Structural Analysis of the Piceance Basin, Northwestern Colorado
Renaud Bouroullec and Paul Weimer
The Piceance Basin in northwestern Colorado is an active petroleum province with 38 fields, including 18 with conventional traps, and 21 as part of the basin centered gas accumulation, the latter totaling gas production of 1.2 bcf/day. This study defines the regional structure of the Piceance Basin through correlation of key surfaces from 700 km of 2-D seismic data, and construction of time-structure and isochron maps. The main structural events affecting the basin since the Cambrian include the Ancestral Rocky Mountain, Sevier, and Laramide Orogenies. The Laurasia/Gondwana collision during Pennsylvanian generated a series of uplifted zones including the Uncompahgre and Front Range uplifts, and associated basins, included the Paradox, Raton and Eagle basins. This tectonic phase corresponds to the Ancestral Rockies orogen and was active from Pennsylvanian to Permian. The Paleozoic strata and Basement are imaged in the 2-D dataset, and both normal and reverse basement faults are observed. Some normal basement faults were reactivated during the Pennsylvanian as reverse faults, such as underneath the Divide Creek Anticline. Erosion at the base Jurassic is observed locally with Pennsylvanian to Triassic strata missing. Some evidence of Late Cretaceous shortening is observed in the Piceance Basin and attributed to the Sevier Orogeny. These structures include the Axial Arch with minor Laramide-age reactivation and reactivated Pennsylvanian basement faults showing deformation of the lower Upper Cretaceous Mancos Shale including growth geometries with stratal onlap onto growth structures. The Laramide Orogeny was active from latest Cretaceous to Eocene (70-40 Ma), with successive structural growth at Douglas Creek arch, Axial arch, White River uplift, and Carbondale uplift. This last phase of deformation is well illustrated by the topographically significant White River Uplift in the eastern part of the basin and the Douglas Creek Arch in the western part of the basin. This compressional stage produced active subsidence and created the highly asymmetric geometry of the present-day Piceance Basin syncline. Some shallow flower structures are observed in the central part of the basin and indicate minor strike-slip deformation during the Cenozoic.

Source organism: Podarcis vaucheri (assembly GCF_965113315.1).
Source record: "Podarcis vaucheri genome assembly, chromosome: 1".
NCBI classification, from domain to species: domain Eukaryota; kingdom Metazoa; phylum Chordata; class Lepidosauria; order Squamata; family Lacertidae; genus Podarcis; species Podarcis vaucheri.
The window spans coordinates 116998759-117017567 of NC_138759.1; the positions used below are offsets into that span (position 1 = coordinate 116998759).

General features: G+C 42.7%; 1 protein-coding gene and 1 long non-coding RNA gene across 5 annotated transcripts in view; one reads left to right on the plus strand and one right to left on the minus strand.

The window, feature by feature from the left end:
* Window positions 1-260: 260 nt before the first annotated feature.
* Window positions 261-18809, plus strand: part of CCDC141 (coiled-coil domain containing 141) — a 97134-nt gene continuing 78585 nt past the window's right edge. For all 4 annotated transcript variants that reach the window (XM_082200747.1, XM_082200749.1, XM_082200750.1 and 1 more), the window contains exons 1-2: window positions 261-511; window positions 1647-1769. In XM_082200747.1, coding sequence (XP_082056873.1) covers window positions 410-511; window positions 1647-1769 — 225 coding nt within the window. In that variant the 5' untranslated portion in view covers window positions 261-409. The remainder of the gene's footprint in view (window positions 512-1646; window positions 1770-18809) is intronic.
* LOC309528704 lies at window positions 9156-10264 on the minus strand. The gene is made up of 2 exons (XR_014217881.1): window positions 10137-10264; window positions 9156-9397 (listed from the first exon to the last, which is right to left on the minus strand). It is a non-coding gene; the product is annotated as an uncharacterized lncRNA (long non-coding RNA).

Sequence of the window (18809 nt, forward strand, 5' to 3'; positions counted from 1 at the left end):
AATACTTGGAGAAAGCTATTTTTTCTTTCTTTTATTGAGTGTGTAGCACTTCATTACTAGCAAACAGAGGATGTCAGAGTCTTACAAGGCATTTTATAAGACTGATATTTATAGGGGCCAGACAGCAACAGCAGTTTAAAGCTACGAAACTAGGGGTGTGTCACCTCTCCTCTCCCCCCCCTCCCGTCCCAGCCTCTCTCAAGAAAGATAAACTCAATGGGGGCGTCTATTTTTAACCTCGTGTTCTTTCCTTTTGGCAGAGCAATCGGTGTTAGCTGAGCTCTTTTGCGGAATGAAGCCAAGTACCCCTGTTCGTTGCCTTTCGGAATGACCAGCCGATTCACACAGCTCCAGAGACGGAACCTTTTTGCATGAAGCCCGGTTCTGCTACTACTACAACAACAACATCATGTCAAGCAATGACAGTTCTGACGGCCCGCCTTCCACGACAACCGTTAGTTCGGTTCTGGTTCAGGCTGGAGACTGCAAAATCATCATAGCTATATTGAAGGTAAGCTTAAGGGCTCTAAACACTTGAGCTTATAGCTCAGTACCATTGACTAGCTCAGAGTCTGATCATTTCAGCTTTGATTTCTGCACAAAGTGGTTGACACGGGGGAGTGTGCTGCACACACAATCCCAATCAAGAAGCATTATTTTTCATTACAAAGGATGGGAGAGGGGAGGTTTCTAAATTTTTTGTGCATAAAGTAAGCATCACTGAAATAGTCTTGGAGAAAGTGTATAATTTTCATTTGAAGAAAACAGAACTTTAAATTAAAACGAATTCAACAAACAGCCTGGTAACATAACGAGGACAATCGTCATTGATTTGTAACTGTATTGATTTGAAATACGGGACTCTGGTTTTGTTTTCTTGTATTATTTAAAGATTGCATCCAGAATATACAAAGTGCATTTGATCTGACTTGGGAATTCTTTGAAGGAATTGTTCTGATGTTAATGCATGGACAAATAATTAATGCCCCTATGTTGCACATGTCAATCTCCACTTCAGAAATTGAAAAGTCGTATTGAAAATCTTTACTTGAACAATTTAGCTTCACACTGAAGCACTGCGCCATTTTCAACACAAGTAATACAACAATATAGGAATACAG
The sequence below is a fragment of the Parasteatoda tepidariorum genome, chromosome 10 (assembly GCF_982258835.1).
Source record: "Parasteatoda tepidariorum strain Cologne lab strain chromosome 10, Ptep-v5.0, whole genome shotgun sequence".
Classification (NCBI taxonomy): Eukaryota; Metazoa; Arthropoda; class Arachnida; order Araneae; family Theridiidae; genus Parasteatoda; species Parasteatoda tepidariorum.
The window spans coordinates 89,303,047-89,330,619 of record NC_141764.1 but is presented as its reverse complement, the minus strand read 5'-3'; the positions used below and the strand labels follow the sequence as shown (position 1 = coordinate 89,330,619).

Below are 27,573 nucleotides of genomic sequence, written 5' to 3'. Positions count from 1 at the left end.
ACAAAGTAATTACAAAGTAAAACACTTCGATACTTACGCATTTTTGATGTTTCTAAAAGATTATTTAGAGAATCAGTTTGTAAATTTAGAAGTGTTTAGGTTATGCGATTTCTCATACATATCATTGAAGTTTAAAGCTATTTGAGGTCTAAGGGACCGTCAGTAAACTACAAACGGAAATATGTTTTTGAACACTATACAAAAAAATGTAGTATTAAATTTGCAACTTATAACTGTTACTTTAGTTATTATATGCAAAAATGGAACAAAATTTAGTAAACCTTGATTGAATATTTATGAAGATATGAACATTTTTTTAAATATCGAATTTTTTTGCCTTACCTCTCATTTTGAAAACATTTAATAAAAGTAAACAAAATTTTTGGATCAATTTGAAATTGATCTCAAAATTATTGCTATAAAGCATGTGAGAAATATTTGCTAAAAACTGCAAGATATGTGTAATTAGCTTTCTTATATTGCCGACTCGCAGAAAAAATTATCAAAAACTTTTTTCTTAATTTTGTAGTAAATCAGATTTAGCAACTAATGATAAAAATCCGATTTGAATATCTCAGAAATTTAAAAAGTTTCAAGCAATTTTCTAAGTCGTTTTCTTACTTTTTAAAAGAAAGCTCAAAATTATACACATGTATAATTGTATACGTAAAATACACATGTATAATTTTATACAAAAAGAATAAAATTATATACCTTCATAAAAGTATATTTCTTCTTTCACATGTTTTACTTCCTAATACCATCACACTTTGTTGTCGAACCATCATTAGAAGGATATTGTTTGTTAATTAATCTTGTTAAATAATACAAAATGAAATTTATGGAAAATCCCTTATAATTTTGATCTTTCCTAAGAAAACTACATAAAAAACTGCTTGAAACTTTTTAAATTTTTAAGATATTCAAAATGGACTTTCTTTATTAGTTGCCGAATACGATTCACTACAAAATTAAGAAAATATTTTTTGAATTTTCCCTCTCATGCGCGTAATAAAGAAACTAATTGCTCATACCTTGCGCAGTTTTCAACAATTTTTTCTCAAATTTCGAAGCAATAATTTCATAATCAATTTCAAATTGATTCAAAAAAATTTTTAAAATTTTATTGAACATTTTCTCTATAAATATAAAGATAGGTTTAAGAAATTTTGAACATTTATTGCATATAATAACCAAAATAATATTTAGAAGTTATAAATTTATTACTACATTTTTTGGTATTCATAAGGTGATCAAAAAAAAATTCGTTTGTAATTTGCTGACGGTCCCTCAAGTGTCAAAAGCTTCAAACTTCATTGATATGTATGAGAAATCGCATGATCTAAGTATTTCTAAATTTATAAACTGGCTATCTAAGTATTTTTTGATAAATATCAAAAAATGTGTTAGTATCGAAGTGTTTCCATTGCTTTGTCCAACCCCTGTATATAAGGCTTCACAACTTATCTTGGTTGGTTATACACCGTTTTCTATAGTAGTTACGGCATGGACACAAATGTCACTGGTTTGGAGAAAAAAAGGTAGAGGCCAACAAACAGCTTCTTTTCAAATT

AAPG Search and Discovery Article #90156©2012 AAPG Rocky Mountain Section Meeting, Grand Junction, Colorado, 9-12 September 2012